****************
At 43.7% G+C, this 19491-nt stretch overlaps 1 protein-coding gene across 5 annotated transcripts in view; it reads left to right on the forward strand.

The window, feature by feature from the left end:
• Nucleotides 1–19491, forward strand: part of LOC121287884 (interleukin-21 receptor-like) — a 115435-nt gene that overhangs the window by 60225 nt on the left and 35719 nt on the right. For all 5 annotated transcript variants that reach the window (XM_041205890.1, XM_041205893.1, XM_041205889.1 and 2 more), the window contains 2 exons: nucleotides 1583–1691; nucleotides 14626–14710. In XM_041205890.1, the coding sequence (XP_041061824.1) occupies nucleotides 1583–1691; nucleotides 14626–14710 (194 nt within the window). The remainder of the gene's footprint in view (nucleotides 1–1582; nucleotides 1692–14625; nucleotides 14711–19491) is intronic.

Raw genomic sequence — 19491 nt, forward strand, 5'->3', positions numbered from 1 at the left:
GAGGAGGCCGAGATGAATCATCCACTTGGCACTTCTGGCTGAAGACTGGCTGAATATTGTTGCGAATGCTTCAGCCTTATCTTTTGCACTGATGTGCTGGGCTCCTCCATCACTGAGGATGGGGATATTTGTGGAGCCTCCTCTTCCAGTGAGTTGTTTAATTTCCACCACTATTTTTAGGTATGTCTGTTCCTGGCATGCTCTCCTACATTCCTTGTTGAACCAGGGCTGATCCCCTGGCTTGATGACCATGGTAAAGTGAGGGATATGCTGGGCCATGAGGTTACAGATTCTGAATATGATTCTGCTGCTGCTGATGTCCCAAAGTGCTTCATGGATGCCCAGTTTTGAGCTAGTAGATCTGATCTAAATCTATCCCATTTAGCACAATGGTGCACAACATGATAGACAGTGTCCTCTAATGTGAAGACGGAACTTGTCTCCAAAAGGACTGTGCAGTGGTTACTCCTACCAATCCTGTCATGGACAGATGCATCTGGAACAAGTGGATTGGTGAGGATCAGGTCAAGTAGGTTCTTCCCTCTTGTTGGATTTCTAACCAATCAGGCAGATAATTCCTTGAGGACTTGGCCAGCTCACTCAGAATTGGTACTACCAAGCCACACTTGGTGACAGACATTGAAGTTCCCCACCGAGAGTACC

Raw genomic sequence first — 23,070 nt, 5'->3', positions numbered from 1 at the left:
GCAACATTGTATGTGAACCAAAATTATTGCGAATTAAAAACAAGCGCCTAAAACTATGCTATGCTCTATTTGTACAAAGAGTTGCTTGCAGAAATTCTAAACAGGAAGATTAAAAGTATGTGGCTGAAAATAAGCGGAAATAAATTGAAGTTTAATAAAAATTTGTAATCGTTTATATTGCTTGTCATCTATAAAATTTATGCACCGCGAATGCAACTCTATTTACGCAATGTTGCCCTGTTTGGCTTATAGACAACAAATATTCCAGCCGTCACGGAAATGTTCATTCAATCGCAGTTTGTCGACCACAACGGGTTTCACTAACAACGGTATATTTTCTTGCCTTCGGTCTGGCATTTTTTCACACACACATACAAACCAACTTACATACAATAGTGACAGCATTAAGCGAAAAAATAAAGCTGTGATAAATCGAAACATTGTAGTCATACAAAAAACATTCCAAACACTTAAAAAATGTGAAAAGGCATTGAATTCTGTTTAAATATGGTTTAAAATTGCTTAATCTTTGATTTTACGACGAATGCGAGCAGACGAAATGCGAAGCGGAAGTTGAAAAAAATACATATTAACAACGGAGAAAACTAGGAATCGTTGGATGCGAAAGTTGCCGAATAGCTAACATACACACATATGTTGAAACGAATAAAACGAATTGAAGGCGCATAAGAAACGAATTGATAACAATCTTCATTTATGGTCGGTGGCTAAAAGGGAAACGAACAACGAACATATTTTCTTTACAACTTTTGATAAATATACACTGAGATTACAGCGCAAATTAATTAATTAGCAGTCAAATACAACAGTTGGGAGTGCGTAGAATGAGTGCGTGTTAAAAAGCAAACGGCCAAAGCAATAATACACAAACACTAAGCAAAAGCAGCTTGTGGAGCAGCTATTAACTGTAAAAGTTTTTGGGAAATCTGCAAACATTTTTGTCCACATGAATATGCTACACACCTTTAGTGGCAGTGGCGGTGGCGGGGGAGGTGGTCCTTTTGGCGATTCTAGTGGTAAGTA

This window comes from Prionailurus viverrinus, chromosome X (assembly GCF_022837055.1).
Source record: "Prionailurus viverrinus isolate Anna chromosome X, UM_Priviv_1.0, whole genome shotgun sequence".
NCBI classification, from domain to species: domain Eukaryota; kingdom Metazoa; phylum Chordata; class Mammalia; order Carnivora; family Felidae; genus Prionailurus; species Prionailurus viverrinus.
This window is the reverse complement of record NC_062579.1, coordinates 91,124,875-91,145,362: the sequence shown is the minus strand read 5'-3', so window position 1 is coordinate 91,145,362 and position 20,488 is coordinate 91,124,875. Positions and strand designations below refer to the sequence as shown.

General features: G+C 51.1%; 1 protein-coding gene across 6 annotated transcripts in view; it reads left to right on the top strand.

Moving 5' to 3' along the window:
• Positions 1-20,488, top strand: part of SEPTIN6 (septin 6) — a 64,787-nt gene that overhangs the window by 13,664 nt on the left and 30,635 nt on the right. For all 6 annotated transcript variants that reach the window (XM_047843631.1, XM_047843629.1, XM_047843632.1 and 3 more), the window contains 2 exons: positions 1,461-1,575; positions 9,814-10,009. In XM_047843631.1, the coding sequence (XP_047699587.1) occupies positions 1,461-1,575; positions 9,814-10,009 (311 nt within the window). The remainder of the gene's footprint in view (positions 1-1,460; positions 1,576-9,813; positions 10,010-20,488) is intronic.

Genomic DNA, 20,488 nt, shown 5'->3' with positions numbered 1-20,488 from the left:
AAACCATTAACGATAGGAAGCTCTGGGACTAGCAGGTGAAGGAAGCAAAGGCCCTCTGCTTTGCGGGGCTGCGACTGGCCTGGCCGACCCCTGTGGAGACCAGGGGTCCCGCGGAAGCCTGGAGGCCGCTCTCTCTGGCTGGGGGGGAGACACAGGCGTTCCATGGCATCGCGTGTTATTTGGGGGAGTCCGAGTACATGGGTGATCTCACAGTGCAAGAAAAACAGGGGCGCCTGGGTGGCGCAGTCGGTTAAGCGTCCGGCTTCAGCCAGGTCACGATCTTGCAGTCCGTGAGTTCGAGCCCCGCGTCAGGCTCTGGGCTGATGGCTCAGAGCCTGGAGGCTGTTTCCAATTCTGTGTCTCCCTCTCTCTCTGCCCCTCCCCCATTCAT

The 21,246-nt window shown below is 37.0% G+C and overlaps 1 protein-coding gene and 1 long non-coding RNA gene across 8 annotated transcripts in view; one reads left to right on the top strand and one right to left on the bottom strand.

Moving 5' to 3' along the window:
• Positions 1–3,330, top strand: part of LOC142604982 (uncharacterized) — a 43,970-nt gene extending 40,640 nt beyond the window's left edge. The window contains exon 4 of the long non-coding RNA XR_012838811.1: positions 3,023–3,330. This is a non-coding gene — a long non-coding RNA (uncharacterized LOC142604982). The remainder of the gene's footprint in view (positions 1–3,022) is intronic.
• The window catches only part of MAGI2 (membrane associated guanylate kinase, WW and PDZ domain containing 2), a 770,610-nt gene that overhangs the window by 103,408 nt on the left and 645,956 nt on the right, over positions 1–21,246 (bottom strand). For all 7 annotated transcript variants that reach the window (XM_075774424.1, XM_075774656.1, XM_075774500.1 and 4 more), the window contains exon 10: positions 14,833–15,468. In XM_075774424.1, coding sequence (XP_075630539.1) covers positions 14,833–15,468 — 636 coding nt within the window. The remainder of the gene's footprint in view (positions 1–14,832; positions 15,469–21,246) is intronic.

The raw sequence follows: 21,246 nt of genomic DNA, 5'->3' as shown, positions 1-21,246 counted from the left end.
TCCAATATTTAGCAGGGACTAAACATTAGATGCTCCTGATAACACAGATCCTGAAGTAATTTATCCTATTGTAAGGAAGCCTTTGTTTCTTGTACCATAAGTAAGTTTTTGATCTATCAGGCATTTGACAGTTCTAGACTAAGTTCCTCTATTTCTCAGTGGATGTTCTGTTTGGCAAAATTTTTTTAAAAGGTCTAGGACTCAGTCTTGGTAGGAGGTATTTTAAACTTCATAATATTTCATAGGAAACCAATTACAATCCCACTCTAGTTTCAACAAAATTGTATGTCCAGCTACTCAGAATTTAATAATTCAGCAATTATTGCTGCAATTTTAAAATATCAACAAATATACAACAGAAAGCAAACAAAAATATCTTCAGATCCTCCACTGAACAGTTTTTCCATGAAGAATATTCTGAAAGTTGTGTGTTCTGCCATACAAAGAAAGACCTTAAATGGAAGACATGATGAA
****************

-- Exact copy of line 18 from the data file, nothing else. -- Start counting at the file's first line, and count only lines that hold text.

Moving 5' to 3' along the window: